The Courier News from Blytheville, Arkansas on January 17, 1935 · Page 6
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The Courier News from Blytheville, Arkansas · Page 6

Blytheville, Arkansas
Issue Date:
Thursday, January 17, 1935
Page 6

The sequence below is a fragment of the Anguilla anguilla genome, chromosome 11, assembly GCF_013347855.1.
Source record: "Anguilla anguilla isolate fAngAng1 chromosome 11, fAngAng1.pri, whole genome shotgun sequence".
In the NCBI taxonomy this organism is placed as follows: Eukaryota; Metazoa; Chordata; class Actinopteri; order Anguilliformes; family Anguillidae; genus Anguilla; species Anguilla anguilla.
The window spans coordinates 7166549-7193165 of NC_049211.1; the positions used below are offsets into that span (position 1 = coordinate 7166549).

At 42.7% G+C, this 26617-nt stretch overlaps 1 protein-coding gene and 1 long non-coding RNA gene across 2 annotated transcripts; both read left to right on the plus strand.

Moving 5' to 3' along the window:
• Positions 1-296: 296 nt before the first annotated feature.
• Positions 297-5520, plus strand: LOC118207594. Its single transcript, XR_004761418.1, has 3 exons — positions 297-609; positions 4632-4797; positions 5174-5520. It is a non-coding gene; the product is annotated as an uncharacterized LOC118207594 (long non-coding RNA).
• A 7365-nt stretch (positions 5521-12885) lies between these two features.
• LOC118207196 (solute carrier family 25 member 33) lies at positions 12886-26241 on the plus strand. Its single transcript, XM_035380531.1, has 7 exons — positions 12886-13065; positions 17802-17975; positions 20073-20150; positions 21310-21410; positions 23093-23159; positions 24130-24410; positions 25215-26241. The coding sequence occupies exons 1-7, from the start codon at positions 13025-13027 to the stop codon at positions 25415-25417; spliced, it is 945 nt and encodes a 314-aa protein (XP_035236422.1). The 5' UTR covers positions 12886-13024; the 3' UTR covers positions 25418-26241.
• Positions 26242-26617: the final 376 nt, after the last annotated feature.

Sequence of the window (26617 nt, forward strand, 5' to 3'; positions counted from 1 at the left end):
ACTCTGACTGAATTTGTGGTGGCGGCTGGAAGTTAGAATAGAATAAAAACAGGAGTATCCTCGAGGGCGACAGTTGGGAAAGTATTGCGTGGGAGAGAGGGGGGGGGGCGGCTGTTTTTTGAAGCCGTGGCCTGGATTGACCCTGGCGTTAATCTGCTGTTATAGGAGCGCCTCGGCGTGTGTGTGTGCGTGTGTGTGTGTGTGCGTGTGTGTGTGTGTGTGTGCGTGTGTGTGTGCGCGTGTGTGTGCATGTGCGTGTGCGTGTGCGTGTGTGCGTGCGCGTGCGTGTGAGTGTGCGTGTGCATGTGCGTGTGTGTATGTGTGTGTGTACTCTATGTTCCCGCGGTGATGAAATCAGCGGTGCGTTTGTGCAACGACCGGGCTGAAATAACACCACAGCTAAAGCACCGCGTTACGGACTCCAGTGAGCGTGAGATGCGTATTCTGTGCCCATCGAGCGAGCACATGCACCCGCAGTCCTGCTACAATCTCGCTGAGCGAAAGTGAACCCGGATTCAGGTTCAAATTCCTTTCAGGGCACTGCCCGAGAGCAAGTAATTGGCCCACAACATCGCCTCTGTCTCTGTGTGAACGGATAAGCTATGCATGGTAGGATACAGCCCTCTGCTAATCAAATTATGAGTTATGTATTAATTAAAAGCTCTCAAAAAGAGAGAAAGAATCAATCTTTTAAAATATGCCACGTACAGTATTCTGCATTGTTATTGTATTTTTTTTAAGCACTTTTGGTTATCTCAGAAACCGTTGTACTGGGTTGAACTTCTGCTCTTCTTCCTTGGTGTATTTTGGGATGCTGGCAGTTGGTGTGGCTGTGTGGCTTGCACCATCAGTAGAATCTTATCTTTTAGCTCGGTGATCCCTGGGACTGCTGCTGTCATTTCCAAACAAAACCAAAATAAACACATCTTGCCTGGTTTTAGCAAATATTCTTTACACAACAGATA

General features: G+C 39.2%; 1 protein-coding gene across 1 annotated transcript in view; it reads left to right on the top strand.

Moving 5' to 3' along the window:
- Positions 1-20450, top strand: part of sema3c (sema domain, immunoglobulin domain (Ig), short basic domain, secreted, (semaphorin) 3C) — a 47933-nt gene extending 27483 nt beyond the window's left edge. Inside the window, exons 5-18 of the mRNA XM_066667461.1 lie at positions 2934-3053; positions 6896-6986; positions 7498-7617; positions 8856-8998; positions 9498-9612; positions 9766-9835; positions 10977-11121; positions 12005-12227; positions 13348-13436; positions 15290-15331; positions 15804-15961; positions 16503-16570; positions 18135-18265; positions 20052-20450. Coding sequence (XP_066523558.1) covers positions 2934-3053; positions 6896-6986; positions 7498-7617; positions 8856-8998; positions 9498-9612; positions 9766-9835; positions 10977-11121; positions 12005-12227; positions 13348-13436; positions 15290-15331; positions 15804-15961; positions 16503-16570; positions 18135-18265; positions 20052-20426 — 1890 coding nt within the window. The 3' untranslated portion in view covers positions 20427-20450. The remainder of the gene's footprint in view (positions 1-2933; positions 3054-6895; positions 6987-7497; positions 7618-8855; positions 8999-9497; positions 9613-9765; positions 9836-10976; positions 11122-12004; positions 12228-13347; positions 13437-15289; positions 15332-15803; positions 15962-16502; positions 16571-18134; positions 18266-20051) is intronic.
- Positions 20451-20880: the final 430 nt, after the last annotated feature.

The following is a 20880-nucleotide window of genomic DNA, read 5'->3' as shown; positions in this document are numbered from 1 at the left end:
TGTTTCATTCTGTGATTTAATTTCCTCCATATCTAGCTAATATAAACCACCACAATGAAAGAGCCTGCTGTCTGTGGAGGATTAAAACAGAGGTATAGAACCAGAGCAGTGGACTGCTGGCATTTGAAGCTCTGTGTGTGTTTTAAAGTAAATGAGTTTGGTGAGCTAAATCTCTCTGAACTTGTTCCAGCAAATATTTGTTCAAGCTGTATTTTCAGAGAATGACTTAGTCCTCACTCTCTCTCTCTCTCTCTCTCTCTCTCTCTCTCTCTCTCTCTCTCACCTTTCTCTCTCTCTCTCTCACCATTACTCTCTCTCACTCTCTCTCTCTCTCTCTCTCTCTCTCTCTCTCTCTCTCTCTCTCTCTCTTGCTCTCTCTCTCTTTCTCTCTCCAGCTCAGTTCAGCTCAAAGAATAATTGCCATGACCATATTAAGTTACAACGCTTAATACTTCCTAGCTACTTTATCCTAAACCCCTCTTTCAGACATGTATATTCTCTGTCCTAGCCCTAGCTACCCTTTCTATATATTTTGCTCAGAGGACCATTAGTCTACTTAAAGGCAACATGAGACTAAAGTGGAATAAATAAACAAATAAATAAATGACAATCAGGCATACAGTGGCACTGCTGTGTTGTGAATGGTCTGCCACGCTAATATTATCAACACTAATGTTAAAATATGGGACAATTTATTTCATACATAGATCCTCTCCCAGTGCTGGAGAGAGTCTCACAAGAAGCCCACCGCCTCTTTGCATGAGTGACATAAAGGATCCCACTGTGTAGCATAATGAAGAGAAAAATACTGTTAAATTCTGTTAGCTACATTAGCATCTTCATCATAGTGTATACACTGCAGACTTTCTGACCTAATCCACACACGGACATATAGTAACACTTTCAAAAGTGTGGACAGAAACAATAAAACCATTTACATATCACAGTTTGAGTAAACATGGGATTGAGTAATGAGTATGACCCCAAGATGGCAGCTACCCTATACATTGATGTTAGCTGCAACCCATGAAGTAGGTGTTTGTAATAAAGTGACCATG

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PAGE SIX JANUARY 17. TO^ 1935 NEA ''SERVICE, INC. CHAPTER . QAI,E UENDEHSON looked up at the whirling, silken spindles. White and lustrous nnd beautiful, (hey whirled In their, rond dance,' Round and round, round and round. 1 There v,n a nothing about the Jang, gray room with Its noisy ma. chines, Its 60 women workers hands moving up and down, clamp- Jrig on bobbins, snapping them off, nothing about lite afternoon slowly drawing to a close (o hint to Gale Henderson that this was to be the most eventful, exciting day of tier 23 years. Gale bent v licr head , as eho snapped off a bobbin, s'ho was OilnMng that licr purse contained pactly SU3, with pay day still five days nw'ay. Maybe her brother PJiH could spare her a little como- thlng— The rinsing ot the bell 'cuMn sharply—tlie bell (lint was reless for the day shift. Machines slowe Into t.u« corridor trooped men nn women, talkie^ now, hurrying, Jo .tling. Eora« of lliern laughing. Ga found herself pressed telde sron: gamin-faced Josle Grldlcy. "nosh, am I glad Hilj day over!" Josle said fervently. "Col, to tho dance tonight?" Unle shook her head. "1 thought you and Stere— Joslo begun, Interrupting herse to tool: g.uestlonl;>gly at tho othe Elrl I'M got a dozen things to do ti night," Gale said. ".Maybe Stev vttl go, though. _ Josla laushed scornfully. "Fa eliniKe of steie gotn' anynher without sou! I wish It was mo Mcies the best-looking fellow 1 the spinning room." They turned a corner and wer separated, 8 s others pushed for ward. Galo went Into Iho cloa room. took her hat and coat fro; • a locker. It was a v*irn coat, rtari blue originally and only a trlf! faded Her hat waa Mm,, loo brlmless. allowing llgbt Caving hair. Rale's gray eye looked, nt the world beneath dark wlde-curvlng brows. She had'Hi. '!>" were generous, oppressive Henderson, lacking rea that Gale- heaiity, t , la , rnrer .. linl'M; • S H fnlerest - "r, •Illy Ute called usually, for wan of a repre definite term. A- minute later she : W!1 s outside " S ^\ eM '- • Tin «")' air *£..<*"'«• dale breathed She saw R fom "Sieve!" she callei. Stev. Meyers' square shoulders large In Ihe short. ricoce "it. "Lute, aren't you!" • • gTEVE'S eye, were blue and his , cheeks ruddy. His was no face d ™ lloa p' e twiCB |B h's K but ; . ey fffl3 not '5 cons| tolng him -good- ln to to his *«!*«! In silence for a let out tiva more from tho spin- ulng room tonight." "Two more! Oh, Stcve-wliat's going to happen?" , 'Don't ask me." "" '"""''" 'But they can't Jual keep cutting down all Ihe tlmo—turning pooplo offl What iitiout the real of usl low do nny of us l;uow It won't he us tomorrow?" "You don't need to worry about Ill-t." "I'm not so sure. Ilul It wnnn'l myself I was thinking of. Jt ' a 'hil—'' ' "Phil's all rlghl." "Of course lie ia. But he's so •oimg-only 19. lie-well, I cnn't el|> worrying about him. There's 0 much Phil bns mlssed-dropplng uLqt school, the way ho had,to •lien hs was so nnxloiis to go on " 'Everybody can't havo what His? vant In the world," Slevo Mevor. aid Grimly. _Tiio girl looked at him quickly. 1 know,' she said. "You cave up cnool. (oo, didn't, you? But you're o-so strong and able to tako care r yourself. Y<ra always know just Hat to do and how to do It Phil's ot -like. that. Besides, you did nish high Echopl. Phil bad to quit n.lils second.year." • "What's got you so worried about all? Anything special?" Gale Bhook her head. "No," sbo W. "Only the way he talks. H 0 ics nround with Joe Glllasple and rilz Moon and tbat crowd nnd lie's tting a lot of wild Ideas. About ery blng being against people ho haven't got any money, »nd getting even with tho rich. Wher . happens at tho mill— lib people setting flrcd or eetting paj cuts— it makes him worse: I cnn 1 mako him listen to me. Jlnybe yoi could lalk to him, Steve." "See what I can do," he promised They walked In silence for sev cral moments. Then Gale said hesl — "Stove, do you , ra ,i, think things are going to keep on Ihfs way? f s (t Localise- tho com pany Isn't making any money that Iliey'ro letting oo many go?" The man laugheil harshly, "fan ilon't think Thatcher's missing nny of his three meals a day, do j-oii?" 'No, of colirse not. It's just the last six months—while Mr. Westmore was sick and since lie died— that they've been tuJttne cloivn so." "Sure: since then "Thatcher's lieen-rimhlns-'things'; to suit himself. Before, ho'took'orders from Mr. Westmore. Thatcher's' atll! general manager but ho might as "•ell, own tli«;plsce. I don't suppose Mrs. Westmoro knows any- thins about what's going on—" "There's Brian Weslmore," Galo "rted. "Ho doesn't kuow anything about'It 'either. Over In Paris- supposed to ho learning to he an artist. Wouldn't you tblnk - - - -...w.. » j isii Ltuun. utm "avo come home when his father was so sick?" ,.•••* gTEVE'dlci not answer Hie qhea- tlon. "I used to see Brian Westmore," ho said; "when I was a kid —Brian Westmore, son o! the rich James Westmore, wearing bis little blue, sailor suit and riding on LIs Pony. All I hnd to rlda ou waa Iho backs of delivery wagons- when the drive™ didn't we me and mnko mo get off!" "Jlrlui Westmoro ivns at State when I waa there," t) a i e BIl!( | lHouslilfiilly. "Wo were In tho same history class. Of ra>ur.«o 1 ,)|<l n '. know Mm-biit ho snt three seni» In front of me, ncross tbo nlsle" "Anil now do's fn pnrln •• BI OV , reminded her. "and you'ro In the "Vcs—I'm In the mill." ngo Gnlo had forbidden herself thoughts of self-pity for t),« sudden ending of her college course, two years earlier. There , vaB „, uBO pretending n hadn't been henrt- breaking, equally cerlnln that tliers «as nothing e| fio that could ho [lone. Tho money Aunt Adelaide hnd let for her niece's education so that Cale could become a teacher had to «o for doctor's bills and inedlclno wlion )ier fnlljcr-hearty strapping Tom Henderson — was loken IJJ. nai-cr to work again. Galo bad come liomo at 'once, lorn Henderson's salary as a nie- clmnln In the silk mill ), a d hecn a i;oo.l one. The Henderson chll- dren wcro among the- few | n ' t |, a mill vlll.-iKo to continue schonllou lip>oml ihe upper «rji ( Jcs. Their homo was one ot tho brat In tha neighborhood. Their mother liad ten fed since shortly after Phil's hlrlh. butVom Henderson had in- sisleil on keeping his children with him. There was always somo woman in t|, c vlllll(!8 g , a(1 (() () ° ho Ilcnilerson'g cooking, clcanln K ind washing for a feu- dollars each Thus Galo had grown up, „ hjt noro nrndiro, with moro ot a sen K » of responsibility than most young* (era her ago. The dream of cot "go. of life away from iho ra ||| »ai;e, had always been before her lljo realization of tbat dream, tho wo years at Slate, had been "citing ones. Exciting, challenging, swiftly eventful, delightful .Memories of those , Iaya i m ,f bM n I>«1 away nlong with dale's ten IIOOKS, S quickly as school days bail ended camo the disillusionment vlrcn she tried to find work At drat Gale would not hear of her irofher leaving high school. Her •wo years' college training made ier confident that there was work- He could do. work that would earn noueh to keep up the Hendersons'- iome. Her college fund would tint hem over In tlio meantime But Cabs was Inexperienced 1 nnrt' hero were no lobs-even for thosa ; with experience. Trying times. t^t , 3 ' - ?>lon oul ot *'<>**•• tiding In bread lines. Women " 'ing for charity f a K- ecp the , r , dren fed and warm. A few' weeks' searching brought a desperate awakening to the serious.-i of tho slliiatlon. Gale waj ' to become a mm girl. Slio' icdjSU a week In the mill and •as siire^thnt In time It would-bu The $H did not stretch as' Gale ad hoped. .One- day when Phh' hnounced with determination that» was not going back to school,' he did not oppose, him. Brother, and sister had worked' n tho Bilk mill ever since. Their " nin s» paid the bills for their: ling, their father's and for his- edlcul treatment. Gale- took on : he duties of cook and houaewlfa ; " well as those of mill girl. > CHAPTEn J-A JyO on»ttd done more to help Gale top )itr courage, to face each day ns it ciims, than Stevo Meyers. .Steve's story wan different. Two years oMer (|, aa cla | er thcy , m(J hnown each other In grndo Mliool. Steve's mother waa a widow. At 37 lie tar! KnnK to , vcrk ns ft (|0|> "In lioy. Now ho was In the aplu. nine room, considered one ot tho f.teiuntat,' matt rellalilo worltors, fitiTo and his 'mother lived t. Wocfe down the street from the Hendersons. O.'tcn )ie and (,'ale walked homo .together In the lam afternoons. Some times In winter they skated on tho river. Some- Mines they went In movies. When | I here wore festivities among t)i young people of Uio mill village I was Sieve who.accompanied . Tlio girl Jtncw he cared for her— rarcit deeply. And her feelings fo Steve? Gale's heart heat a lltll faster when sho asked herself Hie 'incstlon. She felt warm, slowing lint she put off answering; Bh thought she had no right to glv iho answer. There wero her own resiioaslbllities and thero were Steve's. Sho was totally unprepared tha c winter afternoon when slio fel Steve's hand on her arm, halting her. She looked up, heard, In a voice not at nil tike Steve's natural ly. "Msten. Gale, I want to talk to you. You know I'm crazy about you—I've been crazy about you for a long time. Before you wen' away to school. I didn't think I'd have a chanco tlieu—tot you camo hack. Since then, when we've hcen Kolng around together—well, sometimes I've hoped—listen, Gale, will yon marry me?" Fortunate Opening for Slam Contract Affords Big Thrill Solution to Previous Contract Problem BY WM. E. McKENNEY Secretary, American Bridge League We used to say thai the thrill in contract was the bidding and making of a small slam, but i be- Th^ ,l h m J 1UVe l ° C0rrect ' th »t- hiHrti r ln conlract l «iay Is the lng of a si am anll 4 Q 5.0 6 VK73 *AQJ4 GB3 *7C VS6 » 98«52 *Q J10S *AKJ 93 VAQ4 2 »VoId + A712 Duplicate—E..and w. vul. '"Oi West North FM* i »• Pass 44' p*^ 5 * Pass 04 pg B , lead—v 3. .17 .. recf:lve a or through S0 me tricky Today* hand somewhat reminds me of a fodbaU game, where a fum- 4bout the l6 -y*r<i line grab it and run today's, puy over, doesn't fumble when U* *• Ills cppo- Today's Contract Problem South has the contract for Tour spades. West cashes the king and ace of club's, then leads Ihe nuecn, which South Inimps. llow should South, proceed lo play the hand? *KQS ¥9 C * KJG1 J (Blind) k7 G t 2 N * E S D«il.r (Blind) A A J 9 73 VAQ * A 7 C 2 A. C t T Solution • *> & in nmi I sane. 17 wnts win a trick urn he could ™vc trumped? First let,us consider the bidding. ° r ' hs b!rt ° [ two no (rump is ]us- fiKl because-he has the position lor the no trump contract and, vhen south bids three hearts, Jie s justitkd in bidding four spades WH S w a fit - Then - when S"" 111 t»u il spades ' hc ls corrccl '» taUng the bid to slv spades, as he has a nt in hearts also. The Fby West makes a natural opening of the jack of hearts. The trick is £ j" t1r^ y Wlt , h the kln *' Of ?^ '«, , ^ a to '«nal« open;. »f fa . c ' u ^ would immediately !" f cf eat «or the contract. Declarer's next play should be the BO* of diamonds from dummy up- r SALESMAN SAM sea, •WIMG-S seen Fuwu-y OUT TO «v House^sftM^v WIFE. HiXSM'T SpOKeW To C\F- PER TU)O CUR frowned. Her oyes, shadowed by ihe Into afternoon llglil, looked almost black. She falil sorily, tremulously, "l!ut, Steve—" "iJoos lhat menn you won't? That you ilon't care anything about me?" "Oh, Sieve, I didn't say Hint It's only—" (" ' "it that's what S'ou nier.n, I want to Isnow It." The man's voice was harsh now. "I'd rattier you'd lei) me. 1 ' ."Stove!" Sho touched his arm. "I couldn't marry nnyone-not light now. I do care for you. A lot. Voii've done so much for me —for all of us. 1 don't know how I could have 6M along without you! But we can't get married. 1 mean, even if 1 was sure—" "Then you're not sure? You don't know whether or not you want to marry me?" "1 couldn't marry nnyono. Stevo. Ion know Ihat. I've KOI Fnlhei 10 Ihink about. And Pliil. 1 coutiln't leave them." "I'm. not asking you to leave them. I mean, we could Hud some way. Phil's ohl enough to look after himself, and we'd manage about yosr Fatuer some how." "iud tliere'3 your Jlollier," the glvl Interrupted. "Don't you see, Stove, we can't—can't, talk about Steve Meyers getting married?" "No." Steve sal.l. "I don't sec iiiythiug of the l;Ind. I—1 love , Gale. I want io marry yon. That's all there is to think about. You and me. We've both been work- HE for others, thi.,klng about others for a long time. Aren't we entitled to some happiness? Don't •on see that 'If' we keep putting Milngs off—waiting .for times' to ;et better or for this or that to appen—we'll always he walling? Oh, Gale—" Ills arms were around her now. 'ho, Bivl drew;back... "No, SleVe," he said. ' "You .mean you don't-want to inrry me?" - . ' ' • "I mean we -mustn't eveu think bout it." .•.-.•'' "1 guess that's nnother way of ying you don't care enough." Is hero somebody else. Galo? Someno you met when yoii-were nway? v She stiook liet- head.' "There's obody elsp." : 7 . "On the level?" ••''i;: : •• ."On the level." He looked at her silently for a loment, then said slowly, "Then C (here's nobody else, won't you t Irast to engaged to mo? Won't on promise Hint some day you'll larry me!" Her lips moved but ihe words id not como. "Well," ho s.iid roughly. "I guess' mt's the nuswer. You don't, need o Iry'lo make it e«x tor me!" Slio turned quickly. "Stove, 1 can't say I'll marry you. 1 do care for you! You've been the beat Mend I've had. But there's no use, pretending things aren't the way they are. We couldn't bo married—" "Yon could say whether or not you want to marry ma—whether you love me." Tliera -was an'Instant's silence; then tlio girl said softly, "Wait a few days, sieve. You'll let me have n few days to think about It won't you? I'll tell you then." "Why, sure—If that's what you want," ho agreed. ; .. hours later Gals closed tho ilopr of the house softly behind her. ami-, stood for a moment on tho top step. .' . : : Tho winter-moonlight feJi over the little patch of-yard,-over'the street wllh-its' rows'of box-like houses" It was almost as . brlKht. as ; dayllebt, -and yet. there .was, magic In the n|ght that.hid-the ugliness of : lhe street: The cracked'paint that was [e'ellng away, the broken steps of.the Din- wfddie place;w'ere lost In shadows Vanished was the litter perpetually about, the O'Connors'. The slrqet was quiet.' lifeless except for tho glowing lights of windows here and there. ' • -Gale was .wearing a Jacket ql. eather—a relic of college days- over her short, dark skirt, and on ier head was a scarlet tarn. She carried a pair of Ice skates. ; She went down tho steps, walking briskly. It was altogether too perfect a nlehc Mi remain Indoors Phil hud left the nouse- Ihiincdlaicjl ly after dinner, as usual. Her r a . ther was reading. There wns nn reason, Gale told herself, why 5 h 9 should not spend an hour on IMS river, skating. She turned a corner and. ahead, could see figures moving across iho' Ice. The- street went down in (tnj old txMt donee. A tew ya.rds uwny near the edge of the Ice, a lionnro' was Imrnlnjr. Jfalf a dozen hoy» and girls stood near It ami (Jala recognized among them Joey Din. wlddle and ono of the O'Connor hoys. She eat'down on a loe and began puttln£ on her skates, A girl In a bright red sweater went swinging past. It was Kalf« Shantz from the mill, skating 'hanrl In liand with a boy from the ship, ping room. ' .' "Hello, Gale!" Jfatlo waved ;• "Hello." ' " Someone tlireiv a piece of wood on tho fire and It blazed higher. A group of youngsters, laughing, Playing a game, romped past. "Where's Steve?" Katie called, coming nearer : "Home, I guess." ' Someone caught Katie's arm, whirling her around. There wa» general laughter, and Gale BWIIJIB river° U ' " 18 Ice '-' Ueai!lll E "P tho was . Elorlous-siltling wl(!l sure, swift strokes, feeling u,. wind against her face, silver and was the river. A silver rib. boa winding between ebony Iranks Gale skated faster. She wanu-n io (?et away from the others— to iiava the silvery, moonlit river to tier- self. Out here she- could thlnl:— ' Katie's Question about Steve. Jt was partly because of Steve iliat Galo had come to the river tonight, alone. She hadn't wanted'Stcve to come with her. Steve was walking for the .answer to his question— and Gale dlan't know the answer. Sometimes, when things weni as badly as they had been lately. sn« thought ot marriage as a refuge. Steve's strength to rely on. Steve's kindness. Oh, yes, he was kind And. strong, too. Steve had so many fine, qualities. She re'oo*- nJzed them all. And yet, vaguely, Gale knew that Steve wasn't the man she had pictured |n romautlc dreams. Wen what of It? Did any girl ever realize those dreams— really? -\nd what business did she have, wasting her.tlma oil dreama? : Dreums were"for people'who "dl'dn'ti-wiirk-- all day In a Bilk mill/wbo riiiln't have tired 'shoulders and 'achlnz ' arms, who 'dian't; face tie „,„.„„ problems of;grocery; bills' and doc- torching' and. rent. .."'..; . Steve wasn't asking her to injury liim DOW. ,0f;course, they couldn't lo that. It would have to Iw a long time IB the future. There vvaj her father and Phil— -Gale had .been skating swiftly. Sue .had rounded'the .bend, tailing 'ier out ot sight of the crowd near. he boat house.'. The shimmering.' iilver river callci! her. and Cala leaned. njialnst the wind, skallng with longer, faster strokes. Sh« saw the black outline : of a siu/iip 'rozen In tho'lce ahead, swerved o avoid It— : and suddenly felt ids surface beneath -her. Uemble. Gale bearij the craek. screamed. She knew-what had happened. Sha cried out.again, lern'fied, helpless, i (To lie Continued) , OOU'T YOU TR-/ ro B&1 FUMMYI nk BECAUSE suet HftD <S«X)LLEM T&WSILS UP IT'S 'ALI> HIS FAULT! iYjTH' OocToq \ ft MUD HfWE rjeeM / "TH I SHE cOftS SOUWDS MS IF XHE>/'Re in PR&TT-/ BAD S»UM>E on which he should discard a losing club. Then the queen of diamonds uM be played and, when East ys low, declarer shoiild discord another losing club. West will win the trick wilh the king and will return the ten of hearts, which South will win willi the queen. The ace and king of spactes should then be cashed and then ;he ace of hearts played. East fortunately is out of Irunip anil will discard the eight of clubs. The lour of hearts should now be played. West will play (he nine and dummy will trump with the queen East, discarding another cluK The good Jack of diamonds should be played and another los- ng club discarded from declarer's hand. Then a small club from dummy is won by declarer with ; he ace, tile jack ot spades played -o pick up west's eight spot, and the rest of the tricks arc the de- cj»rert giving him )u, contract oi six odd. Holland News Notes were guests of Mr. and Mrs. Carl j Mrs.- Walter Holly, ol ami a rKiidf. fert^M 111 '' , |siccle."who"precc<!c ( rilmn" -?_??'. ^* rdSl . °f.. st - Louis,'ngo. , . ous spent (he week end with his fam- ly. E. E. Smith, local station agent, Thompson and visited Mr. and . _-.-. ..V,,, ,,£1.-,,^ ,"ijviii, Saturaay night at Warden o "j "" with his family, returning sundav *' : afternoon. Tom Edw.irtts, who is 111 from ' mc tleci «• ••" heart trouble wiiich bcgr.n follow-' Mctll P nls - Mississippi, nnrt West . . ^omrviiis ulncft f^hrlcliNiic Mrs. Thclmn daughter, Beth, llu Mrs. Workman Saturday and Mr. and Mrs. Bill Elevens, who friends in. Mrs. Sain Edwnrds, Mrs. J. W. Bess, nnd Miss Juaniia Edwards were hostesses lo n miscellaneous shower for Mrs. Wlllnrd Jackson, the former Miss Rosa Pearl Bess' at the home ot.Mrs. Sam Edwards' Saturday evening at eight o'clock Rcfrcslnlients consisted of a variety of sandwiches, cake, and hoi drinks nnd were served to npprox- Imntcly thlrty-nvc guests. Mr. nnd Mrs. Jim Cohoou an<l children, Joe and Helen nw '" ' xlc " 1 ,'"" s &i >i«rclay to accora- Berry, Mrs. Genevicve Holly, and! Sucsls of Mr. and Mrs. Ruiol Dc-^. I ! any « I! 00 Ut - !<>y ' ° c Cooler, I Miss Mary Virginia CnpehsrtJ vorc of Flvin^ \Tn c\ i ''Otne from llic ciitii^ u*iinrn ii« i. __ w^w t»i \f ^ni^niii^ urnrii-mp-^^,. _u..- i week end. Thcy were nlso joined by Miss Hazel Cohoon in c apo Qirardcau, who accompanied them Mrs. Devore returned with Mr and Mrs. Cohoon and will spend the week with them. Mr. and Mrs. Russell Little Mr n2 ^ s - Sa !j i ward and <|a "^if nd Br. and Mrs. Olrlic Cohoou Public Service ATLANTA, an. (UP)—Georgia's public service commission claims to Imve saved Georgians "not less than $6,000.000" i,, I93 4 b y order- Ing reductions in gas, electric telephone, express and freight nnd paweuger railroad rates ---- ,, -._., --- -..>.i,i, uvgnii luilOw- ing nn Illness from blood poison ing. Ls slowly improving. Wr. nnd Mrs. Virgil utley drove 1 to Memphis Saturday to 'accom 1 mny Clarence Ut!(- y , O f Cooler home from the clinic where he has been undergoing treatment ' Azi'bil nnd Mr. and Mrs. Jolv it!' i-! wee Mr. J. I. Azibl). s. Byron Holly and Mrs Memphis since Christinas, are expected lo arrive home soon. Mrs. Noble Cnpehart, Mrs. iJ Berry, Mrs. Genevicve Holly, and Miss Mary Virginia Cnriehnrt, were in Memphis Wednesday shopping. i , Mr. nnd Mrs. Leo Hinton and , ,_ . -—• -T"- «n>; dnughler were Buosts ol Mrs. Hinn..: , , BS Bllwls of i ton's mollier, Mrs. Allie Morrow porcnw, Mr. and Mrs. and other .relatives, last week. Miss Monefc Devaiiglm, daughter of Mr. and Mrs. Ed Devaughn, who has been suffering for several montlis with heart ' " Mr.nd CROQUIGNOLE Oil, GUARANTKED WAVES SI Up - - None Better Kiiieer Wave - - 25c Barret Beauty Shop '•ast House on No. 5th CO-LEA-NOR THE SOUTH'S BEST COAL SUPERIOR COAL <i MINING CO. Phone 700 Ml Now Located at 101 North Second ADDING MACHINE & TYPEWRITER SERVICE BUREAU DON EDWARDS, Proprietor — P»ri»— Elblwiu